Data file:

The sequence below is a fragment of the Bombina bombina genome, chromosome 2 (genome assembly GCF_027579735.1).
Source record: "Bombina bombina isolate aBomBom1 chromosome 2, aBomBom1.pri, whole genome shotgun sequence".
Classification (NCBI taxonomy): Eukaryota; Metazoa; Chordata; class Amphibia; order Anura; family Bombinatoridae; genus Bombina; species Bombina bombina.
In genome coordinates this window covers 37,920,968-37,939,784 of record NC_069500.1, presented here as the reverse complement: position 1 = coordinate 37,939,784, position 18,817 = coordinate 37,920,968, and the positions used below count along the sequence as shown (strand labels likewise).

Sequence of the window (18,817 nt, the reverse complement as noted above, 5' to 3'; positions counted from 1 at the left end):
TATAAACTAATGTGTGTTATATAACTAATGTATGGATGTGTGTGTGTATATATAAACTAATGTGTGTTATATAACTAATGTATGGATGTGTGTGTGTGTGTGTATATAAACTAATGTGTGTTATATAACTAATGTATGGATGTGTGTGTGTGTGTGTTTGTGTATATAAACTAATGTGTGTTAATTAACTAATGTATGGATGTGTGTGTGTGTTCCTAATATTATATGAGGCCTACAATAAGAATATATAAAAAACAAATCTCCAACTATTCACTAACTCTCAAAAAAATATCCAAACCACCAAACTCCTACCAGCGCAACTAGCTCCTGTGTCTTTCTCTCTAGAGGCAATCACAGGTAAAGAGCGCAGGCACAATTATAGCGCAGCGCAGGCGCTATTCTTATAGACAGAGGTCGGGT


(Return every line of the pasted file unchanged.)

The sequence below is a fragment of the Bombina bombina genome, chromosome 2 (genome assembly GCF_027579735.1).
Source record: "Bombina bombina isolate aBomBom1 chromosome 2, aBomBom1.pri, whole genome shotgun sequence".
Classification (NCBI taxonomy): Eukaryota; Metazoa; Chordata; class Amphibia; order Anura; family Bombinatoridae; genus Bombina; species Bombina bombina.
In genome coordinates this window covers 37,920,968-37,939,784 of record NC_069500.1, presented here as the reverse complement: position 1 = coordinate 37,939,784, position 18,817 = coordinate 37,920,968, and the positions used below count along the sequence as shown (strand labels likewise).

Sequence of the window (18,817 nt, the reverse complement as noted above, 5' to 3'; positions counted from 1 at the left end):
TATAAACTAATGTGTGTTATATAACTAATGTATGGATGTGTGTGTGTATATATAAACTAATGTGTGTTATATAACTAATGTATGGATGTGTGTGTGTGTGTGTATATAAACTAATGTGTGTTATATAACTAATGTATGGATGTGTGTGTGTGTGTGTTTGTGTATATAAACTAATGTGTGTTAATTAACTAATGTATGGATGTGTGTGTGTGTTCCTAATATTATATGAGGCCTACAATAAGAATATATAAAAAACAAATCTCCAACTATTCACTAACTCTCAAAAAAATATCCAAACCACCAAACTCCTACCAGCGCAACTAGCTCCTGTGTCTTTCTCTCTAGAGGCAATCACAGGTAAAGAGCGCAGGCACAATTATAGCGCAGCGCAGGCGCTATTCTTATAGACAGAGGTCGGGT